Grace's Guide To British Industrial History

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Grace's Guide is the leading source of historical information on industry and manufacturing in Britain. This web publication contains 149,675 pages of information and 235,472 images on early companies, their products and the people who designed and built them.

Grace's Guide is the leading source of historical information on industry and manufacturing in Britain. This web publication contains 147,919 pages of information and 233,587 images on early companies, their products and the people who designed and built them.

Crabtree and Co: 1900 Business Overview

From Graces Guide

Note: This is a sub-section of Crabtree and Co


1900 Business Overview.[1]

INDUSTRIAL DEVELOPMENT AT YARMOUTH. NEW WOBKS STARTED AT SOUTHTOWN Yarmouth, as a growing and steadily prospering town, has, the past, suffered from the lack of great manufacturing industries within its borders, but this deficiency, so vital from a labour view point, is slowly being remedied. Such commercial concerns as already exist in Yarmouth of any magnitude are thriving and extending, and is with pleasure can report the inauguration of an important undertaking in Southtown, where Messrs. W. F. Crabtree & Co. have just reared a block of engineering works unequalled in size, equipment, and capacity for output within radius of many miles.

The new works stand on a most suitable site of 3.25 acres, extending from the river on one side, to Southtown Road on the other, which was formerly a shipyard. These fine premises with a frontage of 200 ft. and a length of 700 ft. at once arrest the eye their scope and magnitude. They are substantially built of constructional ironwork on concrete walls and foundations, the exterior being of corrugated iron, painted a dull red, pierced with long series of windows. Over 200 tons of these galvanised iron sheets and girder framework were used in erecting the building, which has a concrete floor raised between two and three feet above the highest tide known, this precaution being taken to secure immunity from the possibility of damage tidal inundation such as occurred in this district a few years since.

Entering the works from Southtown Road one first encounters the office of that indispensable personage in all large manufactories, the timekeeper. Every employee has a number and a key bearing his number. Every hand, entering or leaving, places this key in a Bundy clock recorder, and instantaneous record is made endless strip of paper indicating the number on the key and the precise second of time. Beyond this office is lofty, spacious department, where the thousand and one articles, genetically termed stores and fittings, are carefully kept, each kind in separate drawers and compartments, and also tools for the use of the men. The miscellaneous fitments required in piecing together the parts of intricate machinery are here all to be found in orderly arrangement on systematised plan.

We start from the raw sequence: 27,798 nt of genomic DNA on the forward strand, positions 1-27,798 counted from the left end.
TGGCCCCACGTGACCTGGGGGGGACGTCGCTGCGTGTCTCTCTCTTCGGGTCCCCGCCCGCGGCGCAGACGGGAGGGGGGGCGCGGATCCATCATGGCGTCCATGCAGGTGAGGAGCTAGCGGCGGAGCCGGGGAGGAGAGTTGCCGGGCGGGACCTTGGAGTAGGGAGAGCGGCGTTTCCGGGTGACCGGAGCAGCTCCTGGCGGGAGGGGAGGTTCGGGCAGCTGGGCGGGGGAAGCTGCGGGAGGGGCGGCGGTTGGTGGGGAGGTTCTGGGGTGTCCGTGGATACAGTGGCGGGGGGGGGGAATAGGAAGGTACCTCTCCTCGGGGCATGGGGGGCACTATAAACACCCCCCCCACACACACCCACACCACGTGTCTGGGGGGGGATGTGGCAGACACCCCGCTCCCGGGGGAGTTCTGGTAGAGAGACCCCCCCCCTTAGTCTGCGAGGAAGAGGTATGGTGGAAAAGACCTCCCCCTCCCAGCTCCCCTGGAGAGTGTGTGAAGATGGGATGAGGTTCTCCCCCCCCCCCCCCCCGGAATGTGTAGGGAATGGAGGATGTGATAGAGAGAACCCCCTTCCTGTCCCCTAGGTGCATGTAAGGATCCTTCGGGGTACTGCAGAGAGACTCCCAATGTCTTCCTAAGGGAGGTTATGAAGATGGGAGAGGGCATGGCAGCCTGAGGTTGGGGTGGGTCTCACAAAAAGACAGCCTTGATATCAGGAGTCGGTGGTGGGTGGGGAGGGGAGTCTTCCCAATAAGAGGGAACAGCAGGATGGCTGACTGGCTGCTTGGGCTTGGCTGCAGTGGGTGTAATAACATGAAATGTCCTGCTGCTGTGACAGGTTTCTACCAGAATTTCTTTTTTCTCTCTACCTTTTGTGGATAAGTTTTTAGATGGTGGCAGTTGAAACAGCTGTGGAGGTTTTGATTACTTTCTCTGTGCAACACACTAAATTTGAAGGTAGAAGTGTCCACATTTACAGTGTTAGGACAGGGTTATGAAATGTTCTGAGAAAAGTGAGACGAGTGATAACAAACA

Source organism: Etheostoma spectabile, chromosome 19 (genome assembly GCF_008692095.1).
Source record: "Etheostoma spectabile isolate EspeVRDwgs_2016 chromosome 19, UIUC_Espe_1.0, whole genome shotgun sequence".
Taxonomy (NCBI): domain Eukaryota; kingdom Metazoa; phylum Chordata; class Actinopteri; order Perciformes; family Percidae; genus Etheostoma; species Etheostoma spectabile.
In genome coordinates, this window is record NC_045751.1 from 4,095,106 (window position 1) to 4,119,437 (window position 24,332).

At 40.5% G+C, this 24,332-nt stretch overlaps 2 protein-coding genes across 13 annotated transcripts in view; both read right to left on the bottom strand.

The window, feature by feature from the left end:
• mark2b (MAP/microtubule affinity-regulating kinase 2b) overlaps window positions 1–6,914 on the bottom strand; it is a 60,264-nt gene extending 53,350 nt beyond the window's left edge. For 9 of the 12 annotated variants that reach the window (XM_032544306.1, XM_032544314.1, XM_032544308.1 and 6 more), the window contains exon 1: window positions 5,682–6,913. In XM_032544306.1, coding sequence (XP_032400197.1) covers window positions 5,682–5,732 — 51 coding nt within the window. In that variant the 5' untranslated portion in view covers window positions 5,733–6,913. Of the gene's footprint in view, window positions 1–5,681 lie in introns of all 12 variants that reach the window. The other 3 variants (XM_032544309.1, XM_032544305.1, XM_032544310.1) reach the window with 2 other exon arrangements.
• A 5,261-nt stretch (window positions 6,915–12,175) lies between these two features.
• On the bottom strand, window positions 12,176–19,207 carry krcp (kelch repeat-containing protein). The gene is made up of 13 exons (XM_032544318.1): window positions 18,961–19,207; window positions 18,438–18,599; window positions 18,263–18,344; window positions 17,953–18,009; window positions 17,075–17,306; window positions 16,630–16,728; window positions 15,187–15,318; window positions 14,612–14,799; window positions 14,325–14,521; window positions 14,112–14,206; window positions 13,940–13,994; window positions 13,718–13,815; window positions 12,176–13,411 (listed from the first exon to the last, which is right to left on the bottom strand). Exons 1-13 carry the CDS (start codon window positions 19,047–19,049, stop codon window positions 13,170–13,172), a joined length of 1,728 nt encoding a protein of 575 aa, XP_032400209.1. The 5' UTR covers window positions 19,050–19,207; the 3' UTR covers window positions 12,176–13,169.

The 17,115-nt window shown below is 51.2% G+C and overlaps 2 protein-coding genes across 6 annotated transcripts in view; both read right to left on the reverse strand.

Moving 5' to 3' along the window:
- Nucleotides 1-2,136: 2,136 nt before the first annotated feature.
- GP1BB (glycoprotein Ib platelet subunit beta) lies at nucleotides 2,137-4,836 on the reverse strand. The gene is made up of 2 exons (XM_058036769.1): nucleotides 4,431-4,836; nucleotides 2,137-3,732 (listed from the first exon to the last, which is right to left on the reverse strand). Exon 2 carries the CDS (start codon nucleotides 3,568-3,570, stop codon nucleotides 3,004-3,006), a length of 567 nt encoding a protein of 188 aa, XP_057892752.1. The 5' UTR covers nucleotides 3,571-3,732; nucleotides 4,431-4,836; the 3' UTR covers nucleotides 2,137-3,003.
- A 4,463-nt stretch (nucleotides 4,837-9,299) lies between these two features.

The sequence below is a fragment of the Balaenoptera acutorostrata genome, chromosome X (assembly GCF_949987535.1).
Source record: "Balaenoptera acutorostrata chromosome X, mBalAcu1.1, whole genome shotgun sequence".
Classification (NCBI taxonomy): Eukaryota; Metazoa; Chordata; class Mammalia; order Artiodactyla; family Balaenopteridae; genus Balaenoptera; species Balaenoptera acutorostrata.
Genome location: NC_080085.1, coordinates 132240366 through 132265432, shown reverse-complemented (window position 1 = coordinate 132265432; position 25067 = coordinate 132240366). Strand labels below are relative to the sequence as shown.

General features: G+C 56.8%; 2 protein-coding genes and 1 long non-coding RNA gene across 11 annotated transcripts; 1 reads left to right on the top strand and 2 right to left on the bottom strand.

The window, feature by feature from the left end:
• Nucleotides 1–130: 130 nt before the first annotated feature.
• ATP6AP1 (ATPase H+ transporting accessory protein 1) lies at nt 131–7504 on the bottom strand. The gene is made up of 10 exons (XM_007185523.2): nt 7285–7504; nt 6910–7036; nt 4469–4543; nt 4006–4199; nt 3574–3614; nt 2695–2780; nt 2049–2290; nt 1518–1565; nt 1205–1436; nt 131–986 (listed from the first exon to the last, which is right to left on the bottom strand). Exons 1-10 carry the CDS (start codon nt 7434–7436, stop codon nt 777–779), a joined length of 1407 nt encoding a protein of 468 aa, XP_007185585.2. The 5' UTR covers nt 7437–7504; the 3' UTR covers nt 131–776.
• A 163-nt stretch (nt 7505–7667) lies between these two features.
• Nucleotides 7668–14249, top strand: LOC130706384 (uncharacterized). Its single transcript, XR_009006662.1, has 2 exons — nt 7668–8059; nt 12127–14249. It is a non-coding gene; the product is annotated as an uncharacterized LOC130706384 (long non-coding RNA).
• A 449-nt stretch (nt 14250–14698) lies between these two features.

The next division of this hive of industry is the power room, where the huge marine return tube boilers 8 ft. long and 8 ft. in diameter, are installed, and beside them are the main engines, all being the handiwork of the firm. The chief engine is of the compound type, of 120 indicated horsepower. Close at hand is the dynamo that generates the electric light with which the long range of buildings is magnificently illuminated. This dynamo makes 950 revolutions per minute, producing voltage of 200 amperes. It supplies twenty high power arc lights and one hundred incandescent lamps of sixteen and twenty candle power. In the engine-room arc also two powerful fans, ingenious machines, the product of American inventiveness, one, the smaller of the pair for supplying the air blast to the forges in the smith’s shop, and the other a larger one, for the foundry. The air currents generated by the latter arc carried distance of 100 feet in huge pipes to the foundry and melting furnaces, of which we shall have more to say presently. All this motive power and force is concentrated in one room as to under the immediate eye and control of the engineer in charge.

In the blacksmiths’ shop, which was next taken our tour of observation, a Massey steam hammer in course of installation. This potent instrument has a six cwt. head, and will descend with a crushing weight of tons, and yet, the aid of steam, is under the most perfect control. Beyond is the most important and the largest department the whole works, technically termed the machine shop. all sides elaborate machinery has been installed, embodying the latest product of mechanical genius, and overhead run from one end to the other two 12-ton travelling cranes. Here a small army of workmen are engaged shaping huge masses of steel into cylinders, shafts, piston rods, cranks, and all the parts that go to make up that wonderful instrument of human ingenuity the steam engine. The various machines cut and carve ponderous masses of steel, as they arrive in blocks from the foundry with the ease of child cutting dough. There are powerful drills, borers, and pi an ere working away ceaselessly and almost automatically, but as methodically though it was not mere piece of metal that was operating but rather a sentient being.